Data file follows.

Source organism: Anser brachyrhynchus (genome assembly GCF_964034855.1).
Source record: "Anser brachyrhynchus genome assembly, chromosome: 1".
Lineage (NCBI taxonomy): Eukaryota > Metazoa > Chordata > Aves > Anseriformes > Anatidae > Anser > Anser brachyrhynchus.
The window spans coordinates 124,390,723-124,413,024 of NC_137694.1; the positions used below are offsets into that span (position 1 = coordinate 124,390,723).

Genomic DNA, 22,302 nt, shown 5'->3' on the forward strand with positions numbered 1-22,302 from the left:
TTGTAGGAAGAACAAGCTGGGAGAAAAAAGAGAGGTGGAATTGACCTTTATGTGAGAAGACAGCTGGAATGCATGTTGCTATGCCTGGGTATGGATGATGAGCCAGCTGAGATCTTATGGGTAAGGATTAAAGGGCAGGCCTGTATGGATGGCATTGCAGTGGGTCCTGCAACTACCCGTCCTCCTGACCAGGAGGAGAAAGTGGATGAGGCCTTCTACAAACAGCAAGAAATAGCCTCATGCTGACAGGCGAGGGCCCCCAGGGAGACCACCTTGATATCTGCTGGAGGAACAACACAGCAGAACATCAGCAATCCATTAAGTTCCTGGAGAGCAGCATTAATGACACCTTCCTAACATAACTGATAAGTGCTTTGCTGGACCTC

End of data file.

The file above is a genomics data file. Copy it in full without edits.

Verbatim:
Source organism: Anser brachyrhynchus (genome assembly GCF_964034855.1).
Source record: "Anser brachyrhynchus genome assembly, chromosome: 1".
Lineage (NCBI taxonomy): Eukaryota > Metazoa > Chordata > Aves > Anseriformes > Anatidae > Anser > Anser brachyrhynchus.
The window spans coordinates 124,390,723-124,413,024 of NC_137694.1; the positions used below are offsets into that span (position 1 = coordinate 124,390,723).

Genomic DNA, 22,302 nt, shown 5'->3' on the forward strand with positions numbered 1-22,302 from the left:
TTGTAGGAAGAACAAGCTGGGAGAAAAAAGAGAGGTGGAATTGACCTTTATGTGAGAAGACAGCTGGAATGCATGTTGCTATGCCTGGGTATGGATGATGAGCCAGCTGAGATCTTATGGGTAAGGATTAAAGGGCAGGCCTGTATGGATGGCATTGCAGTGGGTCCTGCAACTACCCGTCCTCCTGACCAGGAGGAGAAAGTGGATGAGGCCTTCTACAAACAGCAAGAAATAGCCTCATGCTGACAGGCGAGGGCCCCCAGGGAGACCACCTTGATATCTGCTGGAGGAACAACACAGCAGAACATCAGCAATCCATTAAGTTCCTGGAGAGCAGCATTAATGACACCTTCCTAACATAACTGATAAGTGCTTTGCTGGACCTC